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After 25 years, Starrk Moon kayak shop's going strong

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Brad Nelson owns Starrk Moon Inc., a York County kayak and gear business tucked away along a dead-end road in Peach Bottom Township near the banks of the Susquehanna River.
Brad Nelson owns Starrk Moon Inc., a York County kayak and gear business tucked away along a dead-end road in Peach Bottom Township near the banks of the Susquehanna River. - (Photo / )

Brad Nelson moved up from Glen Burnie, Md., in 1979 to try to help save his parents' farm in southern York County. He brought his passion for canoeing and his canoes with him.

Nor far away sat a house down a dead-end road near where Muddy Creek empties into the Susquehanna River that was perpetually for sale.

When the family lost the farm, he bought the house in 1980 and moved in. Often, he'd see canoe clubs from far and wide on their way to and from the water.

"And I thought this was a hell of a place for a shop," said Nelson, owner of Starrk Moon Inc.

Nelson didn't set out to create a kayak business when he opened the shop in the late 1980s.

"I was really a canoe guy, and I was even a canoe guy up here for the longest time, and then eventually I started the shop," Nelson said.

But kayaks from Europe in the 1980s had larger cockpits and were game changers. The wider cockpit helped to make the craft more user-friendly and the activity accessible to more people, he said.

Starrk Moon Kayaks became a dealer for products from United Kingdom-based Pyranha Mouldings Ltd., and Nelson continues to sell the company's kayaks to this day.

New kayaks that Starrk Moon sells can run about $1,000 or more, but Nelson has deals that include used kayaks for much less.

"When you're in a canoe, you're missing it. You're elevated," Nelson said. "In a kayak, you're down in the water, and you feel that motion of the water going by your legs and your body."

The shop still operates on the property in Peach Bottom Township. The location seems to be in the middle of nowhere — but Nelson takes a wider view.

"If you look at this place on a map, I'm 17 miles from (Interstate) 95," Nelson said.

Nelson doesn't do online sales, and he won't sell anyone a product that isn't a right fit (he even takes into consideration the customer's personality). Also, he doesn't operate any other locations that might be more conveniently located, although at one time he did have them in Maryland and West Virginia.

"One person selling kayaks for 25 years," Nelson gives as his answer for the business's success. "Kayaking is a sport of information, and so it's not like you walk into a box store and somebody's been in that department for two weeks."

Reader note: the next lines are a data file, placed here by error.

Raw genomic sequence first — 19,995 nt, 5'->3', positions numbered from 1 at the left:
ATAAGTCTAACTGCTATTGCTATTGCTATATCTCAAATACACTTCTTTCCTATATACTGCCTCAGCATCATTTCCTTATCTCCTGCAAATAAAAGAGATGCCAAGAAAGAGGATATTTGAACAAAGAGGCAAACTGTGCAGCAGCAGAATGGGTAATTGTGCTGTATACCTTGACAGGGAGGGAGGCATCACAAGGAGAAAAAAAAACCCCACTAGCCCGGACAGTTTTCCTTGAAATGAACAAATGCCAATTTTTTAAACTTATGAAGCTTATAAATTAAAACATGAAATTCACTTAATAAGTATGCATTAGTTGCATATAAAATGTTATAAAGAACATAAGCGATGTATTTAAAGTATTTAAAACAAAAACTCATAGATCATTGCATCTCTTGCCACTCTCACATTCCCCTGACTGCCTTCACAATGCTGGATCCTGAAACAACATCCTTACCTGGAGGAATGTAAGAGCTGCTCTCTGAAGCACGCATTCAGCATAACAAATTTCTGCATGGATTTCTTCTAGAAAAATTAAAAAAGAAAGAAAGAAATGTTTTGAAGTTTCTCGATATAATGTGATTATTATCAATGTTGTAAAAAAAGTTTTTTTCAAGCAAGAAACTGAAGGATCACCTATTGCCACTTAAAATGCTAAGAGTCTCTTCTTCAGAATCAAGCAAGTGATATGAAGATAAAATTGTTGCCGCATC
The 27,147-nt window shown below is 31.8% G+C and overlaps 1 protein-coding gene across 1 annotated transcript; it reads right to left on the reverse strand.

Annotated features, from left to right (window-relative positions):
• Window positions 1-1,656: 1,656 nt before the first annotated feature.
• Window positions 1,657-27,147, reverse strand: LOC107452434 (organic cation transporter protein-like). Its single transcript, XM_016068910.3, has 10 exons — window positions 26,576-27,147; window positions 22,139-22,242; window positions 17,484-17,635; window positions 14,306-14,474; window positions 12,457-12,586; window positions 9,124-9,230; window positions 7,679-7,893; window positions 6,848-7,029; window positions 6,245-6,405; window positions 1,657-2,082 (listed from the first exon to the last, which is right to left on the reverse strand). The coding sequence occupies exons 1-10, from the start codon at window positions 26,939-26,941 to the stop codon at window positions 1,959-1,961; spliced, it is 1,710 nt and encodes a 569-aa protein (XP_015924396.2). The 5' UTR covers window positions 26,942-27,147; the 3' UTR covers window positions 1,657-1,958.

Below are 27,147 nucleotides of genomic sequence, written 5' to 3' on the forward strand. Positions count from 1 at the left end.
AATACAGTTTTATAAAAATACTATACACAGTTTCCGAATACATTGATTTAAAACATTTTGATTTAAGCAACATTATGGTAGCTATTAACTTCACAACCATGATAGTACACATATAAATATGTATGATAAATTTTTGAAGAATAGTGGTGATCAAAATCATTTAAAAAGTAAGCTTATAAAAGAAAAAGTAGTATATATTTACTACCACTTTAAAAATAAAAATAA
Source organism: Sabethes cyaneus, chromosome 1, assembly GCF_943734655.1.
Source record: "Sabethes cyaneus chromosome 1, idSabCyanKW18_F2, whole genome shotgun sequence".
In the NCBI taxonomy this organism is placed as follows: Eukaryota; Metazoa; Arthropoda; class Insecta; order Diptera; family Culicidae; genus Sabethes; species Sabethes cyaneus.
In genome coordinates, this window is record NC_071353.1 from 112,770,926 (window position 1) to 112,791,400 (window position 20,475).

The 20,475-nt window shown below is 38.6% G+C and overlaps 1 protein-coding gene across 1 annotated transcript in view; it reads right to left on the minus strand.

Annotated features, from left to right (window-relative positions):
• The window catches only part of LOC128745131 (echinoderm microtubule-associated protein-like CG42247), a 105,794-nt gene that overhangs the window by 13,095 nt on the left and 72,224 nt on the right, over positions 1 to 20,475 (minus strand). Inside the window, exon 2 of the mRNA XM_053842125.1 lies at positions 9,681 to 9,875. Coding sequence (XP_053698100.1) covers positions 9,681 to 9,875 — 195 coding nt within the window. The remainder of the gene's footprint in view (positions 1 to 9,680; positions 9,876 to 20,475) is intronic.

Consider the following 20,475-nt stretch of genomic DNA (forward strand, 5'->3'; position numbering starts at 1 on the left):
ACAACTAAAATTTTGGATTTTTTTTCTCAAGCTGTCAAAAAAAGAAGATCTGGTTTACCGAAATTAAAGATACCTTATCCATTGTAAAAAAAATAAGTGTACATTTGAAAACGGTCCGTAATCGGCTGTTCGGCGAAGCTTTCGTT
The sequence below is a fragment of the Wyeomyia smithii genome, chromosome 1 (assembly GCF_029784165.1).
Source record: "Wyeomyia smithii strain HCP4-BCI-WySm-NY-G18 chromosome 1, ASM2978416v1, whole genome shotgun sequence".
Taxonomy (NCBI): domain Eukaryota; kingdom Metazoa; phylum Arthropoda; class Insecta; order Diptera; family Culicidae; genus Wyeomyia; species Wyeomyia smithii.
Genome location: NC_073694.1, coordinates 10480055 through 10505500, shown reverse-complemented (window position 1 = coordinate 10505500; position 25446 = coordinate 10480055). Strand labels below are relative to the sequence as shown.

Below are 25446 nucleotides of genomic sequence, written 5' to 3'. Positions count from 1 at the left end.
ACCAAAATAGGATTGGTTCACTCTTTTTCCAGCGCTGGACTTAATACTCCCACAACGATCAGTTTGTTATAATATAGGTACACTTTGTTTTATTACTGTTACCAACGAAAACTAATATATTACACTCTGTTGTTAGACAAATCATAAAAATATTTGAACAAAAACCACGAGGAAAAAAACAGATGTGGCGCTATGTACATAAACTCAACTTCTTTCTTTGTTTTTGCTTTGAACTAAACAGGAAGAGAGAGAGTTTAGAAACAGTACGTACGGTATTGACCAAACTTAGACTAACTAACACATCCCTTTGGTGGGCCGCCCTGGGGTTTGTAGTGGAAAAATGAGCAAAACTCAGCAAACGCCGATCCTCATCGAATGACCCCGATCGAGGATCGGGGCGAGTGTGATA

Nelson said he doesn't know how many kayaks he sells each year from the shop, which is crammed with watercraft and gear.

One tactic Nelson used to grow interest in the activity was selling kayaks to kids who lived near his shop with an easy-payment plan, which means they'd pay him when they got the money.

One of those kids is Dinver McClure. He grew up along the Susquehanna River just down from Nelson. One day, McClure and one of his friends were bored and went to the shop, he recalled. They were interested in kayaks but didn't have any money.

"And he just said, 'Take them along and pay me when you have the money,'" McClure said. "Typical Brad style to this day."

After high school, McClure worked locally but got laid off. He went to Colorado and met a person who sold kayaks who asked if McClure wanted to work for him.

"And I said I really didn't want to move to Colorado. And he says, 'I have a warehouse back in Baltimore, Md.,'" McClure recalled.

McClure now works for the U.S. division of Pyranha in North Carolina.

Kayaking and paddle sports in general have been one of the best-growing areas of outdoors sports, because they offer something for everyone, said Christine Fanning, executive director of Washington, D.C.-based The Outdoor Foundation.

From oceans and creeks to flat water and whitewater, people in pretty much every part of the country can participate, she said. Businesses that got into it early are seeing the rewards, Fanning said.

Michael Betts first found Starrk Moon in the 1990s after he'd been laid off from a job. He was looking for outdoor activities.

Betts, who is vice president of the Conewago Canoe Club in York County, said he made the trip to the shop and the activity took hold.

"The shop is very cool and laid back," he said. "It's a unique experience. For an outdoors person, and really for a lot of people, it's just such a cool experience."

Betts said he's been at the shop when people from several states have all been there at once. He said he's probably bought at least a couple dozen kayaks at Starrk Moon.

"And I'll probably be dealing with him for another 20 years," Betts said.

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